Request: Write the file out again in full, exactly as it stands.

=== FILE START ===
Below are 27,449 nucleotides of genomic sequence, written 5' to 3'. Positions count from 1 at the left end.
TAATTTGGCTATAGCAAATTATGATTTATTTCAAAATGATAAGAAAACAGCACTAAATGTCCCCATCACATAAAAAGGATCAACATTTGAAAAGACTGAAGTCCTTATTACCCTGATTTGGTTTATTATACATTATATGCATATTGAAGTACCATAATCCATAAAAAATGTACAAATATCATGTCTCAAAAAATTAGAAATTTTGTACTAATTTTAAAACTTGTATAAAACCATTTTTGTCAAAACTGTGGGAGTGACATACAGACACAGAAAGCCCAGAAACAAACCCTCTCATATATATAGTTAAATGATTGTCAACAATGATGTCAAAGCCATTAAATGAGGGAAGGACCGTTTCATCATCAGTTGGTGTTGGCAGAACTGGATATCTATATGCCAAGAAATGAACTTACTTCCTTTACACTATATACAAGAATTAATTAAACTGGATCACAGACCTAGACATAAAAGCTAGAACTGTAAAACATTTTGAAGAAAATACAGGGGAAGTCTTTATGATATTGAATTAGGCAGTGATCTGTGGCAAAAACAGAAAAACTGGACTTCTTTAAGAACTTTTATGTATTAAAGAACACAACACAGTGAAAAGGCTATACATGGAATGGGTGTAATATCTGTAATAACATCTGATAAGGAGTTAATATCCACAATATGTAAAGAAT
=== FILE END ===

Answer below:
Below are 27,449 nucleotides of genomic sequence, written 5' to 3'. Positions count from 1 at the left end.
TAATTTGGCTATAGCAAATTATGATTTATTTCAAAATGATAAGAAAACAGCACTAAATGTCCCCATCACATAAAAAGGATCAACATTTGAAAAGACTGAAGTCCTTATTACCCTGATTTGGTTTATTATACATTATATGCATATTGAAGTACCATAATCCATAAAAAATGTACAAATATCATGTCTCAAAAAATTAGAAATTTTGTACTAATTTTAAAACTTGTATAAAACCATTTTTGTCAAAACTGTGGGAGTGACATACAGACACAGAAAGCCCAGAAACAAACCCTCTCATATATATAGTTAAATGATTGTCAACAATGATGTCAAAGCCATTAAATGAGGGAAGGACCGTTTCATCATCAGTTGGTGTTGGCAGAACTGGATATCTATATGCCAAGAAATGAACTTACTTCCTTTACACTATATACAAGAATTAATTAAACTGGATCACAGACCTAGACATAAAAGCTAGAACTGTAAAACATTTTGAAGAAAATACAGGGGAAGTCTTTATGATATTGAATTAGGCAGTGATCTGTGGCAAAAACAGAAAAACTGGACTTCTTTAAGAACTTTTATGTATTAAAGAACACAACACAGTGAAAAGGCTATACATGGAATGGGTGTAATATCTGTAATAACATCTGATAAGGAGTTAATATCCACAATATGTAAAGAAT